Dublin Regency Hotel murder: Tyrone man fighting extradition has motor neuron disease, court hears
A Co Tyrone man fighting extradition over his alleged role in a gangland murder at a Dublin hotel has motor neuron disease, a court heard on Friday.
Kevin Murray's life-limiting condition was revealed as he mounted a renewed bid to be released on bail.
His lawyers insisted the diagnosis removes any risk in releasing him, and raises issues over his fitness to stand trial on charges connected to the killing of David Byrne earlier this year.
Barrister Desmond Fahy said: "He's incapacitated, he's unable to feed himself and he's in a wheelchair."
Murray, 46, was detained at his home in Townsend Street, Strabane in September under a European Arrest Warrant issued by authorities in the Irish Republic.
He is wanted in connection with the fatal gun attack at Dublin's Regency Hotel on February 5.
Byrne, a 34-year-old father of two from the Crumlin area, was shot dead when masked men dressed as Garda officers opened fire with automatic guns.
His killing ignited a deadly feud between members of the rival Kinahan and Hutch gangs.
Murray is being sought over alleged offences of murder, possession of a firearm with intent, and possession of a firearm in suspicious circumstances.
It was previously claimed in court that he had stayed overnight at the hotel in preparation for his alleged role in the shooting.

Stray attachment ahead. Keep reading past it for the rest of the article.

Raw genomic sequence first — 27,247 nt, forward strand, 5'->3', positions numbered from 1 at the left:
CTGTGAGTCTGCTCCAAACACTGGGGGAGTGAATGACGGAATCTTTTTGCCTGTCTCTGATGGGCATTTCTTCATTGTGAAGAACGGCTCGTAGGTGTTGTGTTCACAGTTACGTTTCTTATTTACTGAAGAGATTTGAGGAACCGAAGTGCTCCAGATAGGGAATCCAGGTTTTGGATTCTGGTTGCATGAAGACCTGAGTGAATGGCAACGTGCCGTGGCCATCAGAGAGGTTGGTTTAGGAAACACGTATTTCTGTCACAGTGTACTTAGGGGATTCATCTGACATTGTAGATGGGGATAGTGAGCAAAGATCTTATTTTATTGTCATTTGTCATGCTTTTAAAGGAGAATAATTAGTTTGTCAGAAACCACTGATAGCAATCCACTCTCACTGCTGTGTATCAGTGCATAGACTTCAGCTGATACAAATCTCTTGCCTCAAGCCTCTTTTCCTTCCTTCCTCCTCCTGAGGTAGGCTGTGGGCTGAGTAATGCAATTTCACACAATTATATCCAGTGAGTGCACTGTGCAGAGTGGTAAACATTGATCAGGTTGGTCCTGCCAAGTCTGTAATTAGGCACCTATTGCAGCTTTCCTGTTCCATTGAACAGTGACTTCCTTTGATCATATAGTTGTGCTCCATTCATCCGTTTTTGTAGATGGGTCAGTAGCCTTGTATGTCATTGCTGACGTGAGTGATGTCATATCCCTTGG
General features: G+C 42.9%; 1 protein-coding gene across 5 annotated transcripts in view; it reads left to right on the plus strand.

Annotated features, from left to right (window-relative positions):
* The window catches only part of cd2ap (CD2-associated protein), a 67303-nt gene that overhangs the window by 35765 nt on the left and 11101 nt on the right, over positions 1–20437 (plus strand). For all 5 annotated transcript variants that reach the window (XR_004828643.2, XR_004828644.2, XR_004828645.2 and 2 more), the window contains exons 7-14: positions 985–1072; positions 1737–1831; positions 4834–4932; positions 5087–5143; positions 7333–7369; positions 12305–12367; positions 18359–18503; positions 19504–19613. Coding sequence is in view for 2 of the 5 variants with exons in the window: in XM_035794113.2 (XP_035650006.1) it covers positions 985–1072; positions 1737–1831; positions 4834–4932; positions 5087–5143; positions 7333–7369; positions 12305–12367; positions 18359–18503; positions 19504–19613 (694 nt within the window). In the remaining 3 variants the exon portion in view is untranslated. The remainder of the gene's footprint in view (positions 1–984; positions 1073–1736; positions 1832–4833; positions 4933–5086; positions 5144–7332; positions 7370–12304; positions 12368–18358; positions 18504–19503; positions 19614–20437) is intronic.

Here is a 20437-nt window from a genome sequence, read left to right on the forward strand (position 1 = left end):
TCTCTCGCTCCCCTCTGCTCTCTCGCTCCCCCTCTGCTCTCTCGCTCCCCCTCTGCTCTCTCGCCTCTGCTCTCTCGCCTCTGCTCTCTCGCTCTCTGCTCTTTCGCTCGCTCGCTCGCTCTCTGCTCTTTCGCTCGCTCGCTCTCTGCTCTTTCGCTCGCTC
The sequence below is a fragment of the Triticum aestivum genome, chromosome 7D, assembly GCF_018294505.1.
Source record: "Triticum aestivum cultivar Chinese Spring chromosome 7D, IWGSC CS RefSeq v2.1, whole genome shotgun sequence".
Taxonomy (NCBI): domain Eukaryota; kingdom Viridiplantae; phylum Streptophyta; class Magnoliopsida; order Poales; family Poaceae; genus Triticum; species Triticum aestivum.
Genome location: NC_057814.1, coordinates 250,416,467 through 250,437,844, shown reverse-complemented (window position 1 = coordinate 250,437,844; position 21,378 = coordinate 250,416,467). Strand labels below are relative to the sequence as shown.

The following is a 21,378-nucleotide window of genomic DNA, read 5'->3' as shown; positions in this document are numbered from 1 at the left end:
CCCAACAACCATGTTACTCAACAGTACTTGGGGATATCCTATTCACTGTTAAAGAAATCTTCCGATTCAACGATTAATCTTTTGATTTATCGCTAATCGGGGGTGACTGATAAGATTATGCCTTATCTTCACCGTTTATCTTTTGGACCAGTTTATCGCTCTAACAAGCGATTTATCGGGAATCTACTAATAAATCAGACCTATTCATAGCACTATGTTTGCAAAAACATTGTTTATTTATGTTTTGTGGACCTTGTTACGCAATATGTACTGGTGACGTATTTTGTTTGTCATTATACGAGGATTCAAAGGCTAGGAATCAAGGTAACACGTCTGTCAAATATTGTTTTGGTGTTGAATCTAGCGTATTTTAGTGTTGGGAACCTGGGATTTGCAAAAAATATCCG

Gardai investigating the killing allege Murray can be clearly identified on CCTV footage and photographic evidence.
Another man, 24-year-old Patrick Hutch of Champions Avenue in Dublin, has already been charged with the murder.
He is alleged to have acted with the Co Tyrone man as part of the same gang.
At an earlier hearing Murray appeared in court using a walking aid due to a debilitating condition.
Belfast Recorder's Court was told today that further medical examinations have confirmed a diagnosis of motor neuron disease - a rare condition that progressively damages parts of the nervous system.
Murray remains in custody but is undergoing treatment at a hospital in the city.
With an extradition proceedings set to be determined early in the New Year, Honour Judge Patricia Smyth heard arguments on whether the best care can be provided within the prison setting or at home.
Mr Fahy contended: "If the flight risk is reduced to nil, if there's no risk of commission of further offences, and no risk of interference with witnesses, the presumption in favour of bail prevails."
The barrister also claimed Murray's health is central to any deciding on the bid to subject him to criminal proceedings in the Republic.
"If this state feels it would be unjust and oppressive, given his current (condition) and he wouldn't be fit to stand trial in this jurisdiction, it would be unjust and oppressive to extradite him to somewhere else to face trial," Mr Fahy added.
Adjourning the bail application, Judge Smyth directed the relevant health trust to provide information on the issue of Murray being cared for in the community.